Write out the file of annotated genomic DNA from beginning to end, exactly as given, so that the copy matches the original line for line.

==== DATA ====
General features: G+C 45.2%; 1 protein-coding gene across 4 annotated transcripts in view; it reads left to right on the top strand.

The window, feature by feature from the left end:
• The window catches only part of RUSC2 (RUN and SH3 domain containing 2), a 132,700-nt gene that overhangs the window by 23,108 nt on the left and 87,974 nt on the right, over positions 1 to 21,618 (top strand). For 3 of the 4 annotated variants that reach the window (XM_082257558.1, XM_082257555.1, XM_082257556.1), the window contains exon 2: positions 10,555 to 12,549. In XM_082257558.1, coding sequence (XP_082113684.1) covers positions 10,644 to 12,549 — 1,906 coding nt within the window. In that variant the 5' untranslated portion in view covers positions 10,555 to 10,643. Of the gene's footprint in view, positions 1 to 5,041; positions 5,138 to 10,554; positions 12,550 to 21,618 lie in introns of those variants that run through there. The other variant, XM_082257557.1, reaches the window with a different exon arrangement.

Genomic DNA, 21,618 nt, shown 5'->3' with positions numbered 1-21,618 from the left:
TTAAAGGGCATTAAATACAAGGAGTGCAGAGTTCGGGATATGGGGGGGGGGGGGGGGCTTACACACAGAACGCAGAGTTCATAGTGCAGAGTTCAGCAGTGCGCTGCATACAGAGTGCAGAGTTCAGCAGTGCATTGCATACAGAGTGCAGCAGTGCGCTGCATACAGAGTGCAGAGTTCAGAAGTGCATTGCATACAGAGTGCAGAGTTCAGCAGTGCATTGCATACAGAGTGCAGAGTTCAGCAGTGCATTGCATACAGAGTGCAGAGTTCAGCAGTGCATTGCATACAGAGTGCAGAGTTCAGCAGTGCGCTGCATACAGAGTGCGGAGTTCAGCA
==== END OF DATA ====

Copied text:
General features: G+C 45.2%; 1 protein-coding gene across 4 annotated transcripts in view; it reads left to right on the top strand.

The window, feature by feature from the left end:
• The window catches only part of RUSC2 (RUN and SH3 domain containing 2), a 132,700-nt gene that overhangs the window by 23,108 nt on the left and 87,974 nt on the right, over positions 1 to 21,618 (top strand). For 3 of the 4 annotated variants that reach the window (XM_082257558.1, XM_082257555.1, XM_082257556.1), the window contains exon 2: positions 10,555 to 12,549. In XM_082257558.1, coding sequence (XP_082113684.1) covers positions 10,644 to 12,549 — 1,906 coding nt within the window. In that variant the 5' untranslated portion in view covers positions 10,555 to 10,643. Of the gene's footprint in view, positions 1 to 5,041; positions 5,138 to 10,554; positions 12,550 to 21,618 lie in introns of those variants that run through there. The other variant, XM_082257557.1, reaches the window with a different exon arrangement.

Genomic DNA, 21,618 nt, shown 5'->3' with positions numbered 1-21,618 from the left:
TTAAAGGGCATTAAATACAAGGAGTGCAGAGTTCGGGATATGGGGGGGGGGGGGGGGCTTACACACAGAACGCAGAGTTCATAGTGCAGAGTTCAGCAGTGCGCTGCATACAGAGTGCAGAGTTCAGCAGTGCATTGCATACAGAGTGCAGCAGTGCGCTGCATACAGAGTGCAGAGTTCAGAAGTGCATTGCATACAGAGTGCAGAGTTCAGCAGTGCATTGCATACAGAGTGCAGAGTTCAGCAGTGCATTGCATACAGAGTGCAGAGTTCAGCAGTGCATTGCATACAGAGTGCAGAGTTCAGCAGTGCGCTGCATACAGAGTGCGGAGTTCAGCA